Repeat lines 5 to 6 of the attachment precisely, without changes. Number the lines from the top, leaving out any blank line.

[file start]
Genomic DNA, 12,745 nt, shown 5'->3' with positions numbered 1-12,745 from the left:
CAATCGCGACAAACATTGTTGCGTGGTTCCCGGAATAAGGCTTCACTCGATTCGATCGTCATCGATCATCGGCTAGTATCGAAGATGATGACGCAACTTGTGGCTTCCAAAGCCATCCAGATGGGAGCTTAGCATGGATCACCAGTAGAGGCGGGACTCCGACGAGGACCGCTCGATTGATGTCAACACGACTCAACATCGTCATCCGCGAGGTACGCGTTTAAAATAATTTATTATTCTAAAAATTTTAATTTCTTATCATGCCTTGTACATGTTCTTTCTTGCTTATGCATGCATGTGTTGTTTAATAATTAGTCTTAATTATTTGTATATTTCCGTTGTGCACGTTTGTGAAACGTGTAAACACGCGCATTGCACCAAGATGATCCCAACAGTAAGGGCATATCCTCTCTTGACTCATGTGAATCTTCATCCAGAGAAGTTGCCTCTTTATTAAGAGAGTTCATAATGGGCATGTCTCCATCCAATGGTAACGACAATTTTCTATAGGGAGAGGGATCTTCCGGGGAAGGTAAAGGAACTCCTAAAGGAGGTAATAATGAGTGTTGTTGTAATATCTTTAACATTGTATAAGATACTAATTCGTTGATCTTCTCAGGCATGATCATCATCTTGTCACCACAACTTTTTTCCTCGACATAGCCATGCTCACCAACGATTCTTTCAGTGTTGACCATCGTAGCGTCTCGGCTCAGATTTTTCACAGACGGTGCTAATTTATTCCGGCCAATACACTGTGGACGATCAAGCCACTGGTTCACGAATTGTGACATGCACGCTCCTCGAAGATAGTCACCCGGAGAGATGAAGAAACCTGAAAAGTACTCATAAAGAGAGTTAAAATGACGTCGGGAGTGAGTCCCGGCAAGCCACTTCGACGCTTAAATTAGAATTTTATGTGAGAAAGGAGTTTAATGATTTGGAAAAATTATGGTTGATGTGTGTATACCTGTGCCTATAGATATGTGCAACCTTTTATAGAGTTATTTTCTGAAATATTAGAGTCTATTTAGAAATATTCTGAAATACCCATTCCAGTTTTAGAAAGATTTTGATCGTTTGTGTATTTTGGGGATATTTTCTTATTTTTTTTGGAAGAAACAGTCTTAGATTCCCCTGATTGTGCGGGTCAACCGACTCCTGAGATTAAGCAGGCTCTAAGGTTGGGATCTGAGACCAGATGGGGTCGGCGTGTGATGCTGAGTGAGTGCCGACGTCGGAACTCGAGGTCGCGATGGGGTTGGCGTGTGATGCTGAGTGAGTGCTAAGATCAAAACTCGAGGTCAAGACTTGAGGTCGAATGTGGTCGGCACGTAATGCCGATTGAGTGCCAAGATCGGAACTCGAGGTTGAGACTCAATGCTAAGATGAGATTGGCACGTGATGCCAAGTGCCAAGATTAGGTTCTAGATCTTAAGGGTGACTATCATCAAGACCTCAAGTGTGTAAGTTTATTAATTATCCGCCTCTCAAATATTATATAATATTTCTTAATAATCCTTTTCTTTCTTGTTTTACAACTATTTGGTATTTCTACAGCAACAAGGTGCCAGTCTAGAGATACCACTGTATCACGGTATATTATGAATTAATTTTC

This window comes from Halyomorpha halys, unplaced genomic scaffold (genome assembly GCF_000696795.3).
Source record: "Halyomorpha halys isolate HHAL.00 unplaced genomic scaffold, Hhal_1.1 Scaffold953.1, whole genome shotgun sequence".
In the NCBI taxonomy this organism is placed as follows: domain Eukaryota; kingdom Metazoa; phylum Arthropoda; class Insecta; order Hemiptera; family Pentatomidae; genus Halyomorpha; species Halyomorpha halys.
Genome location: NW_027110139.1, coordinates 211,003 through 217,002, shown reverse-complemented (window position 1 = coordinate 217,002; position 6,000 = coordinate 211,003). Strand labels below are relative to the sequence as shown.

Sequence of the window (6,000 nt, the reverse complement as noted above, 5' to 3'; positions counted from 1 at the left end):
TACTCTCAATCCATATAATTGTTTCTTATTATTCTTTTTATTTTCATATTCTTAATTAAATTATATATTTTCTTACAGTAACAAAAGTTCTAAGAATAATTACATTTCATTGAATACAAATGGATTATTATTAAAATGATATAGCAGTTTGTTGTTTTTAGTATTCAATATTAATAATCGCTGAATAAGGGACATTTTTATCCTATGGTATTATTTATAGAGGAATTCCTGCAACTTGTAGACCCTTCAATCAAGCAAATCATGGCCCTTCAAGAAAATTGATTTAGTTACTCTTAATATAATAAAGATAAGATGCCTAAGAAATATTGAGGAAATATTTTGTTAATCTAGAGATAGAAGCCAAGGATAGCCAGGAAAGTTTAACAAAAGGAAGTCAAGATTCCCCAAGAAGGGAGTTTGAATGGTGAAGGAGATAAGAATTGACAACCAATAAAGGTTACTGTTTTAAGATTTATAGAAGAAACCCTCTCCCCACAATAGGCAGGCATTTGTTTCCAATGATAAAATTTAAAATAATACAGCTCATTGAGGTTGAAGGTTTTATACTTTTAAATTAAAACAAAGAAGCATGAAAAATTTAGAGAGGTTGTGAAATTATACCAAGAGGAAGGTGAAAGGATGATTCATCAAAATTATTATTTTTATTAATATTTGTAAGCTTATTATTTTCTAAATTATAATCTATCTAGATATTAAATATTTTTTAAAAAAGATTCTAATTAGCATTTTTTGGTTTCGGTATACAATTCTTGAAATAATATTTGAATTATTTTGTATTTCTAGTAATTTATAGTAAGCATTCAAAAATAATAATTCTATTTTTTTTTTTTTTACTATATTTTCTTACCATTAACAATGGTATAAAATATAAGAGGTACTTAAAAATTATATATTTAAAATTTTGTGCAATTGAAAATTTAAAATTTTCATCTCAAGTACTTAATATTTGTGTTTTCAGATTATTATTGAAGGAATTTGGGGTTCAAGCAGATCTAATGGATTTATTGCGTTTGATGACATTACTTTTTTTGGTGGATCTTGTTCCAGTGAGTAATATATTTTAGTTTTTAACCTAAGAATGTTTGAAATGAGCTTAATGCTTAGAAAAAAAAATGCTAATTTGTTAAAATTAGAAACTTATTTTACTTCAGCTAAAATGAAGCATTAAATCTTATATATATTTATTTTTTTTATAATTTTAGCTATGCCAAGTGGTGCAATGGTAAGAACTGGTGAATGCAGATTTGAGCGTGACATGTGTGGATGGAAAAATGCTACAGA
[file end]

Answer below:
In the NCBI taxonomy this organism is placed as follows: domain Eukaryota; kingdom Metazoa; phylum Arthropoda; class Insecta; order Hemiptera; family Pentatomidae; genus Halyomorpha; species Halyomorpha halys.
Genome location: NW_027110139.1, coordinates 211,003 through 217,002, shown reverse-complemented (window position 1 = coordinate 217,002; position 6,000 = coordinate 211,003). Strand labels below are relative to the sequence as shown.